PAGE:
Is i = \sqrt{e^{\pi\sqrt{e^{\pi\sqrt\ldots}}}}i = \sqrt{e^{\pi\sqrt{e^{\pi\sqrt\ldots}}}}?

I was messing with the identity e^{i\pi}=-1 and I got that i = \sqrt{e^{\pi\sqrt{e^{\pi\sqrt\ldots}}}} and on. I plugged it in to a calculator and it was infinite. It grew very fast. Does that make i solvable?


I’m assuming to reach that conclusion, you took the square root of both sides and got:
which is correct. Then, on the left hand side, you substituted for i using this equality to get
which is still okay – and then you tried doing this infinitely often, and lo and behold, it broke!

The main issue is that, suppose we let
f(x)=\sqrt{e^{\pi x}}.
What’s you’ve shown amount to the fact that f has what is called a fixed-point at i – that is
And this implies things like
or, where we let f^n(i) be f applied to i repeatedly n times, we get
So far so good. However, if we wanted to make sense of an expression which is basically an infinite nest of the function f with no starting value, it would be that, no matter what x we started with, the sequence (x,f(x),f^2(x),f^3(x),\ldots) – called the orbit of x under f – would always converge to i – and as you see, this is not the case.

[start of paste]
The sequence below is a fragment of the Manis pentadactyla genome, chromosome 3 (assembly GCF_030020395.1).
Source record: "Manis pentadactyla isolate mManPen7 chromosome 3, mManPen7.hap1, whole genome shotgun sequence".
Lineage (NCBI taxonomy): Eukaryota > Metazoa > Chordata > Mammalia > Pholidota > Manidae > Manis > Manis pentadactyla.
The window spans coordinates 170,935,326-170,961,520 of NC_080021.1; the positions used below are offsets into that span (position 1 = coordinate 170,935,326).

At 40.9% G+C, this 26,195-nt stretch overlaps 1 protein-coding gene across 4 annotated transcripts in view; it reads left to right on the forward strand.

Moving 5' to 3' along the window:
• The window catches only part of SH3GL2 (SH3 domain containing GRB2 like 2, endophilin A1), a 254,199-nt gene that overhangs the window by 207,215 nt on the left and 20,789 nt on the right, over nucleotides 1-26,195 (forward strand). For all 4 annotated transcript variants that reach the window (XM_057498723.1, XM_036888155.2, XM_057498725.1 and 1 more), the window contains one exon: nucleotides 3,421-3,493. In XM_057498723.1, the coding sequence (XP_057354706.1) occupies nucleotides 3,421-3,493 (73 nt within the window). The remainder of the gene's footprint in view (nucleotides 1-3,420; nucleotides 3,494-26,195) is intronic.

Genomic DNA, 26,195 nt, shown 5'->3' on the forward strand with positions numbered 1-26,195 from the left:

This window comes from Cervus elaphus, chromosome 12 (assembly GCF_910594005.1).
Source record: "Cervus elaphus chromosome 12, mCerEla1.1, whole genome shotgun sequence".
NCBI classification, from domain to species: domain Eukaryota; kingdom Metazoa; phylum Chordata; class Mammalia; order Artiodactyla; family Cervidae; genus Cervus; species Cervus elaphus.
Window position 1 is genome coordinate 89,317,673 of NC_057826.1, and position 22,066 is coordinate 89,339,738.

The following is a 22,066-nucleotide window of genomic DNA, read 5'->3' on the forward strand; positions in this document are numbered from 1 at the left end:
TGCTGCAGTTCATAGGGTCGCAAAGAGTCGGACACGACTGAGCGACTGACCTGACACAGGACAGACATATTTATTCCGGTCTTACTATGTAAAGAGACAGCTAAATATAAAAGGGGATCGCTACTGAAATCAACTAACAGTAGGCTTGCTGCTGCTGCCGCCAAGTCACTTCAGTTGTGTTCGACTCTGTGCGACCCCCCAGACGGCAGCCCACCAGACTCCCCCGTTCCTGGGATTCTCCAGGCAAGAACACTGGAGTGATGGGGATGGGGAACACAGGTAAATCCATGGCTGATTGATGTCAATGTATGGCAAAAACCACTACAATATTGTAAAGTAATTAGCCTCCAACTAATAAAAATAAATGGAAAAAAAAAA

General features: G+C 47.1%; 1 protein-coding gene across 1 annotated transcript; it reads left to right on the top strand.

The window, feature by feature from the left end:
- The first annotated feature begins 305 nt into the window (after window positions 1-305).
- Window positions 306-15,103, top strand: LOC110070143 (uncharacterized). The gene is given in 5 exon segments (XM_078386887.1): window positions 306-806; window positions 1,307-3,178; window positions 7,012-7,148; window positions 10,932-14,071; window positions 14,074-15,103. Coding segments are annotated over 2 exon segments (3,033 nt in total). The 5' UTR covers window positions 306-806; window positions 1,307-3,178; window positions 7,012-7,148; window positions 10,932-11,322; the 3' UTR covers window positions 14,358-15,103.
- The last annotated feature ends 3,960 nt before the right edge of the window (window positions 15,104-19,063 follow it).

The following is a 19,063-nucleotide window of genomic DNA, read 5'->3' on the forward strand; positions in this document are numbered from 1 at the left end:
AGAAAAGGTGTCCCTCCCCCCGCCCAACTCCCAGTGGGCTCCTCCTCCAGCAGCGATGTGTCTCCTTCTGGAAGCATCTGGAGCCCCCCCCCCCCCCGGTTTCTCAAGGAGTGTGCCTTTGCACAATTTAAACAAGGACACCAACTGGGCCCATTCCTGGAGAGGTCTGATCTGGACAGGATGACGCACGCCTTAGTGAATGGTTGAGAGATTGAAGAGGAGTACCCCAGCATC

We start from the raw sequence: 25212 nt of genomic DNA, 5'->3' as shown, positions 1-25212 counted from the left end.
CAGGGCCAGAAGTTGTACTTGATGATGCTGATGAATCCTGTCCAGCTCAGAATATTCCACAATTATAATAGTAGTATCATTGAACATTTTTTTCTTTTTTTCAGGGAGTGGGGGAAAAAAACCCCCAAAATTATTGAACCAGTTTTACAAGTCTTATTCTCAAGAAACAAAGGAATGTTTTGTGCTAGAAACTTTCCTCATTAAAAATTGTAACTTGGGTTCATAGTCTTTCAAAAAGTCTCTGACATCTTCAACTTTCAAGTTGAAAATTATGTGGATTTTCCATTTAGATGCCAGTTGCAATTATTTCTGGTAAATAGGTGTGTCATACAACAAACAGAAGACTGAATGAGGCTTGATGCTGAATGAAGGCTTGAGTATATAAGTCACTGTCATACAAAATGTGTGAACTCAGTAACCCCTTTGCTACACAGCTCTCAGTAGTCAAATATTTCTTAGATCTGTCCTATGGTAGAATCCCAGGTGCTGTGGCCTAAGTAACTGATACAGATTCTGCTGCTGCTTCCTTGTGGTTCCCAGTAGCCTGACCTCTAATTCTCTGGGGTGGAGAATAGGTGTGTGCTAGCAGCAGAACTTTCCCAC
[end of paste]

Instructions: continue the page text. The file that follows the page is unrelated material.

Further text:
A simple example of the difference between “has a fixed point” and “converges to something” would be if we took
which has a fixed point at x=0. If we wished to think of the expression 2\cdot (2\cdot (2\cdots)))
we would hope that f would have that (x,f(x),f^2(x),\ldots) converged for any x – but it only converges for x=0 – otherwise, the sequence has f^n(x)=2^nx which diverges. Your function acts similarly, but it is harder to visualize, as it takes place on the complex plane. So, in fact, you cannot “compute” i using this method – the series will simply diverge. However, for any finite number of applications, your identity is correct.

Source : Link , Question Author : user2888499 , Answer Author : user26486

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